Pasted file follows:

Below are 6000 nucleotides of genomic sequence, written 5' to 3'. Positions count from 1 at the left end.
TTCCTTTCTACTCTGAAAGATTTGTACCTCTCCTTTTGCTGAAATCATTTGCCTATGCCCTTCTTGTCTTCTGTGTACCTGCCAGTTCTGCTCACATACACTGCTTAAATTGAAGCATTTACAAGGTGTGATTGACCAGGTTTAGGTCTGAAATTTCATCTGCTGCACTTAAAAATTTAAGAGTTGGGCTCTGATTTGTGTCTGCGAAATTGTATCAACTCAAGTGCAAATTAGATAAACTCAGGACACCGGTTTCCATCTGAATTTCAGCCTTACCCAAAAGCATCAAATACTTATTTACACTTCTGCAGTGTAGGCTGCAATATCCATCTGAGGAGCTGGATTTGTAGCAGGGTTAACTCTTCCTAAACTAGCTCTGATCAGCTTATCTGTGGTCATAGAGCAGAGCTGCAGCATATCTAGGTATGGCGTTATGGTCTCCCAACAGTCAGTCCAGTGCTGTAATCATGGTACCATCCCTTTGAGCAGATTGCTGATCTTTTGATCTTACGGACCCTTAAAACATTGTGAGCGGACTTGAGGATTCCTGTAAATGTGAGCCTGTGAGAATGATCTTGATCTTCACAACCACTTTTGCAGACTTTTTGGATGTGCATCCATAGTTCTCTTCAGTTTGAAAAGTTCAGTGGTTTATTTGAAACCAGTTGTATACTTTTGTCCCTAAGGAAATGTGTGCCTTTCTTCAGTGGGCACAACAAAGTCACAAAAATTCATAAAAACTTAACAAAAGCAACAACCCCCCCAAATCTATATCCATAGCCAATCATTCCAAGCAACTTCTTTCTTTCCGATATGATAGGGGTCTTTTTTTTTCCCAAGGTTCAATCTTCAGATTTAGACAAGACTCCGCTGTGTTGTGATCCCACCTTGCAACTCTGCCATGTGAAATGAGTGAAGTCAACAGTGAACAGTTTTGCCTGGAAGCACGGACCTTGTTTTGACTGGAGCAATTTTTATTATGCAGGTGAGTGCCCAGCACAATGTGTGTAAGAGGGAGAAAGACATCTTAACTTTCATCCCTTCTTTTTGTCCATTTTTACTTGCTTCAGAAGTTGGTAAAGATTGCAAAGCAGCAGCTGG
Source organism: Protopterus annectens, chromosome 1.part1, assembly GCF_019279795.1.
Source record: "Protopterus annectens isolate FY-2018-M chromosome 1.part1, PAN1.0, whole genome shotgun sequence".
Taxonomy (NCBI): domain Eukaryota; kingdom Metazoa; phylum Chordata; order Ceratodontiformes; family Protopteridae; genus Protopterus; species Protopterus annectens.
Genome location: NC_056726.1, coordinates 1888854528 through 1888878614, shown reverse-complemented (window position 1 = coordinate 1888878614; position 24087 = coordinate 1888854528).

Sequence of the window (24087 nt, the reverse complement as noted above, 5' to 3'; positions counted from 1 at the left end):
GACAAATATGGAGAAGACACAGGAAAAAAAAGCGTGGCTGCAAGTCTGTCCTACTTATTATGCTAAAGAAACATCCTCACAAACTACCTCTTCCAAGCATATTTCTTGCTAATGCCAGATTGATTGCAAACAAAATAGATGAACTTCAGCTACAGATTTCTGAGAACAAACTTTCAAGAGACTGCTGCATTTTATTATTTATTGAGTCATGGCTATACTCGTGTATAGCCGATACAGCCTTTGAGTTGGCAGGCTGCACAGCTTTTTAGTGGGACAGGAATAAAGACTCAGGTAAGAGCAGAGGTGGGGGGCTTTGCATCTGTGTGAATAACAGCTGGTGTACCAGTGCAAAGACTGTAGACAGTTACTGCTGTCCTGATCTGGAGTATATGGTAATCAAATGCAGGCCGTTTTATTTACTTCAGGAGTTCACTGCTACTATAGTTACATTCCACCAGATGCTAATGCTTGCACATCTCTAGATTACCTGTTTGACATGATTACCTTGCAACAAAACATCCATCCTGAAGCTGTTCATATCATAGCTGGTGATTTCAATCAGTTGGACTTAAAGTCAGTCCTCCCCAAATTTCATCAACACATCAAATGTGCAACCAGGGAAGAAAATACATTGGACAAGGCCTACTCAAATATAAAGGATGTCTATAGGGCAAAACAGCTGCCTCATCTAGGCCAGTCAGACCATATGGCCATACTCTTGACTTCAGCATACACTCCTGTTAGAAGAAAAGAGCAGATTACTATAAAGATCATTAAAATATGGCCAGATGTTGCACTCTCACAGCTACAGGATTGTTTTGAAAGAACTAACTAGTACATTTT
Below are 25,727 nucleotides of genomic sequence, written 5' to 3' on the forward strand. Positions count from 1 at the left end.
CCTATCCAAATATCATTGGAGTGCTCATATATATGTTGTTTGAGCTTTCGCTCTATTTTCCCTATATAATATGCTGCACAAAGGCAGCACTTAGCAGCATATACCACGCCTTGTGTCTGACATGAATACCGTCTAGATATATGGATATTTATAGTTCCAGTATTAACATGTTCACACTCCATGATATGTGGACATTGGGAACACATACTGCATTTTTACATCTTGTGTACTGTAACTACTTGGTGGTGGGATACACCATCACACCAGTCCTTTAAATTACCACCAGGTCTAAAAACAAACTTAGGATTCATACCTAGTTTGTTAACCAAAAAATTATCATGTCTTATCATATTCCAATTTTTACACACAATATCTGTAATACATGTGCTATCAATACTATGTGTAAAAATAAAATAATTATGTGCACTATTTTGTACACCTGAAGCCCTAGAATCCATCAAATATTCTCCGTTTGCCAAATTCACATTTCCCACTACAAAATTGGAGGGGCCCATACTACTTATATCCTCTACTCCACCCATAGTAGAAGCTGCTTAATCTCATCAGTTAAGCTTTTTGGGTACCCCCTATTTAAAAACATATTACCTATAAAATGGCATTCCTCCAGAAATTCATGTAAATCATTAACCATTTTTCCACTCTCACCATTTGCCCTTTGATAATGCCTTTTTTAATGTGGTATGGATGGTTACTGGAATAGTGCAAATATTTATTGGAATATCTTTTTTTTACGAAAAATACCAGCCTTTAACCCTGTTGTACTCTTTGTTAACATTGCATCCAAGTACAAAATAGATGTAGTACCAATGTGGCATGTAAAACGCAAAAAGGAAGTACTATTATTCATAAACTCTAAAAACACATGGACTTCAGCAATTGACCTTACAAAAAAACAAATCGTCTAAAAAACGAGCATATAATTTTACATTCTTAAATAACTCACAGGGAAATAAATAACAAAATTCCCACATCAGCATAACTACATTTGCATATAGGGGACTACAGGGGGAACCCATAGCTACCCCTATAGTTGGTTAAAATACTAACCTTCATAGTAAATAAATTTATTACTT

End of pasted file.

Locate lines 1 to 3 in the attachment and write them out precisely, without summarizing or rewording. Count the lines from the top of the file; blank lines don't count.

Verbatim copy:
Below are 6000 nucleotides of genomic sequence, written 5' to 3'. Positions count from 1 at the left end.
TTCCTTTCTACTCTGAAAGATTTGTACCTCTCCTTTTGCTGAAATCATTTGCCTATGCCCTTCTTGTCTTCTGTGTACCTGCCAGTTCTGCTCACATACACTGCTTAAATTGAAGCATTTACAAGGTGTGATTGACCAGGTTTAGGTCTGAAATTTCATCTGCTGCACTTAAAAATTTAAGAGTTGGGCTCTGATTTGTGTCTGCGAAATTGTATCAACTCAAGTGCAAATTAGATAAACTCAGGACACCGGTTTCCATCTGAATTTCAGCCTTACCCAAAAGCATCAAATACTTATTTACACTTCTGCAGTGTAGGCTGCAATATCCATCTGAGGAGCTGGATTTGTAGCAGGGTTAACTCTTCCTAAACTAGCTCTGATCAGCTTATCTGTGGTCATAGAGCAGAGCTGCAGCATATCTAGGTATGGCGTTATGGTCTCCCAACAGTCAGTCCAGTGCTGTAATCATGGTACCATCCCTTTGAGCAGATTGCTGATCTTTTGATCTTACGGACCCTTAAAACATTGTGAGCGGACTTGAGGATTCCTGTAAATGTGAGCCTGTGAGAATGATCTTGATCTTCACAACCACTTTTGCAGACTTTTTGGATGTGCATCCATAGTTCTCTTCAGTTTGAAAAGTTCAGTGGTTTATTTGAAACCAGTTGTATACTTTTGTCCCTAAGGAAATGTGTGCCTTTCTTCAGTGGGCACAACAAAGTCACAAAAATTCATAAAAACTTAACAAAAGCAACAACCCCCCCAAATCTATATCCATAGCCAATCATTCCAAGCAACTTCTTTCTTTCCGATATGATAGGGGTCTTTTTTTTTCCCAAGGTTCAATCTTCAGATTTAGACAAGACTCCGCTGTGTTGTGATCCCACCTTGCAACTCTGCCATGTGAAATGAGTGAAGTCAACAGTGAACAGTTTTGCCTGGAAGCACGGACCTTGTTTTGACTGGAGCAATTTTTATTATGCAGGTGAGTGCCCAGCACAATGTGTGTAAGAGGGAGAAAGACATCTTAACTTTCATCCCTTCTTTTTGTCCATTTTTACTTGCTTCAGAAGTTGGTAAAGATTGCAAAGCAGCAGCTGG
Source organism: Protopterus annectens, chromosome 1.part1, assembly GCF_019279795.1.